The US President unveiled a plan on Monday to counteract the main cause of voter discontent: inflation. He has no room for error.
In the United States, like here, prices are rising at a rate not seen in forty years. Yesterday, the Bank of Canada raised interest rates by half a point, following a similar move by the US Federal Reserve, the Fed.
The Biden administration is doing what it can to control inflation, but the issue will hurt Democrats’ chances in November and beyond.
Part of the problem stems from the remarkable performance of the North American economies. The US economy is recovering better than almost any other economy in the world compared to its pre-pandemic levels, thanks in part to stimulus packages. Unemployment is below 4% again.
Good news for those who have found a livelihood, but while demand is accelerating, supply is not keeping pace. The global rise in energy and food prices that has already begun has been exacerbated by the war in Ukraine. At the same time, the pandemic continued to disrupt supply chains and production levels in China.
Biden has nothing to do with it, but he is suffering politically, while the vast majority of households that would normally have benefited from rapid growth see their spending power and future prospects crumble.
On Monday, Biden exhibited in the Wall Street Journal his plan to fight inflation. First, he intends to restore the Fed’s credibility, but that won’t stop him from being vulnerable to the potential impact of overly tightening.
Second, he wants to boost supply. After extracting a record amount of oil from the strategic reserve, he proposes measures to facilitate the energy transition and the diversification of energy sources. She also proposes modernizing the infrastructure and regulation of distribution networks, and enacting legislation to reduce housing and drug costs.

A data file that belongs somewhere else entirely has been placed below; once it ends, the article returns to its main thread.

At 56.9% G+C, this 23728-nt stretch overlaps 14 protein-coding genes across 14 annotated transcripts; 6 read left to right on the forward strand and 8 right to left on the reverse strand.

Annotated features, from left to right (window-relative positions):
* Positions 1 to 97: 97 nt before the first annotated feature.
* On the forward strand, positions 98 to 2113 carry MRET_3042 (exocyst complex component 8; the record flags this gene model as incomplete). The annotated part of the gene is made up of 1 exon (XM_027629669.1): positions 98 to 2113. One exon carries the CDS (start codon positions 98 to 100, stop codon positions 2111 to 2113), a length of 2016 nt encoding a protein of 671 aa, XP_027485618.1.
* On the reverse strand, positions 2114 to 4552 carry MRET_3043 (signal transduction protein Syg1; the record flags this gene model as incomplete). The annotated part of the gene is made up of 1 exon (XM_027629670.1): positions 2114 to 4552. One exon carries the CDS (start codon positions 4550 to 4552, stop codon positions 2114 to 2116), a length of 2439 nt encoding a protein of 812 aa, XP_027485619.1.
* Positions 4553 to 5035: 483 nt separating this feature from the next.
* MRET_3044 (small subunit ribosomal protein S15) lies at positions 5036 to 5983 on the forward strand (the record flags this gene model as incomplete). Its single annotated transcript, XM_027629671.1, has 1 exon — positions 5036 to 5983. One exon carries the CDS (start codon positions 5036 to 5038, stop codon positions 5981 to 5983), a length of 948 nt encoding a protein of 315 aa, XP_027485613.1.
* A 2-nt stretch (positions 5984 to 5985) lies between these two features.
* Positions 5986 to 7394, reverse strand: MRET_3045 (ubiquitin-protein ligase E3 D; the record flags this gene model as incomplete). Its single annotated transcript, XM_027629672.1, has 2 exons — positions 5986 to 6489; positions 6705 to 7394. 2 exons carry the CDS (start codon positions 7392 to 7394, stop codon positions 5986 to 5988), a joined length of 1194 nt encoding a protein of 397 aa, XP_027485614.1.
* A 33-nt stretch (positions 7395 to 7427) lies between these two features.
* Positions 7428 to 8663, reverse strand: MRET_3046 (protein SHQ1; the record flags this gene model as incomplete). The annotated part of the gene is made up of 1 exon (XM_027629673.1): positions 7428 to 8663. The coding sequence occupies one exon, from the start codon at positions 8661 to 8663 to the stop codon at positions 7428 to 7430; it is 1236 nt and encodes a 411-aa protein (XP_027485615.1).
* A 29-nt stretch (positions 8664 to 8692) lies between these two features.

Third, he promises to reduce the federal budget deficit, which should be done by tightening the generosity afforded to the wealthiest by the 2017 tax reform.
Two missing ingredients
This plan is promising, but it depends on two elements President Biden sorely lacks: time and congressional support.
One of the pillars of this plan has been in place since an infrastructure plan was adopted by all parties last year, but the impact on distribution networks will take time. The same goes for all of Biden’s other proposals, the impact of which on inflation will certainly not materialize before the November 2022 general election and probably not before 2024.
Even if miracle laws could wipe out inflation instantly, they would be blocked in Congress by Republican filibusters and some Democrats unwilling to take chances when a president languishes in the polls.
If anti-inflationary measures don’t go far enough, Biden will be vulnerable in 2024, despite all his likely adversary’s baggage. If these measures go too far, the United States (and Canada) risk a prolonged recession that would more likely result in their loss. He has no room for error.